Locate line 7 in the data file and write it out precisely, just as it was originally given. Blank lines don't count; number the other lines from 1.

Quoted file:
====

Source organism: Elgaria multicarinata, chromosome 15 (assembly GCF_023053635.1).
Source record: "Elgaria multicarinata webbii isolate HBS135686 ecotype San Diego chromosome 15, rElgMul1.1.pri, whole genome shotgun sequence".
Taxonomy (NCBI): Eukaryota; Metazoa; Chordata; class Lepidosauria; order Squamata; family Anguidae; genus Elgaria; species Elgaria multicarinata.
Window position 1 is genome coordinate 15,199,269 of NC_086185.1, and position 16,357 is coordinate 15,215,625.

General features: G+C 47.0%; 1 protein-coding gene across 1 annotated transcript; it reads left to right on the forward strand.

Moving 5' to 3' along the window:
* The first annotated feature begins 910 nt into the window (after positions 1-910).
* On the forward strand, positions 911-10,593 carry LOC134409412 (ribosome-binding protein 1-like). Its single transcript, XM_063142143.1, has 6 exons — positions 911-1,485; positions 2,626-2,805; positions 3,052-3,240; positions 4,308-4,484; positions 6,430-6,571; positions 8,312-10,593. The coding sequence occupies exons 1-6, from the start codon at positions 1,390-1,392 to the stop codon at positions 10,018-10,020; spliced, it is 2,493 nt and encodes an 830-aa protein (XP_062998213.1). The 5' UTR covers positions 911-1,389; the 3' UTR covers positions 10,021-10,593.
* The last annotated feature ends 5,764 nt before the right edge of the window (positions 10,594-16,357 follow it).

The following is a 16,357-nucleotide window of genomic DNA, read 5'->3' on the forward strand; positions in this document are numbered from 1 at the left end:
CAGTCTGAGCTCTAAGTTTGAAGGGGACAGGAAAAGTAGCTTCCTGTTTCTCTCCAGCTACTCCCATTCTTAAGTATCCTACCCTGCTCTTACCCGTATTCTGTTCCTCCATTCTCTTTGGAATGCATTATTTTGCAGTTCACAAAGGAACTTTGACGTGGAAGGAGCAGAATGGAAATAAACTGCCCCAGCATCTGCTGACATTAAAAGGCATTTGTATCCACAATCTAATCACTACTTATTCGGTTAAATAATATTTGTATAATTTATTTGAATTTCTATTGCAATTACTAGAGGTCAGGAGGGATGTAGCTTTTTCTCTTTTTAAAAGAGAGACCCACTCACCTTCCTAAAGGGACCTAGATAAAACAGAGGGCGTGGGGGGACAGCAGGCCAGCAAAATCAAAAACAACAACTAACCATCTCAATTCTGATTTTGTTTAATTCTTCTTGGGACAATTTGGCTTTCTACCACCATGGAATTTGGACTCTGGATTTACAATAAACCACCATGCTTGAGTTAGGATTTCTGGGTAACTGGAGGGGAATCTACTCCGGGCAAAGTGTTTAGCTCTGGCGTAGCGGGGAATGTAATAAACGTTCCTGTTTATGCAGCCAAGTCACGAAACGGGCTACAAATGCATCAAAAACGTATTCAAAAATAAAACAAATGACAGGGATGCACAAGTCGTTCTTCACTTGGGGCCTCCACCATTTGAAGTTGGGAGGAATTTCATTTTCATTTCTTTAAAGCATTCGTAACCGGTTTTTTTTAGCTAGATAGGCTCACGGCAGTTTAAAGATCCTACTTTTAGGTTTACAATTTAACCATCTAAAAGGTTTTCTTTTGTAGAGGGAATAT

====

* The first annotated feature begins 910 nt into the window (after positions 1-910).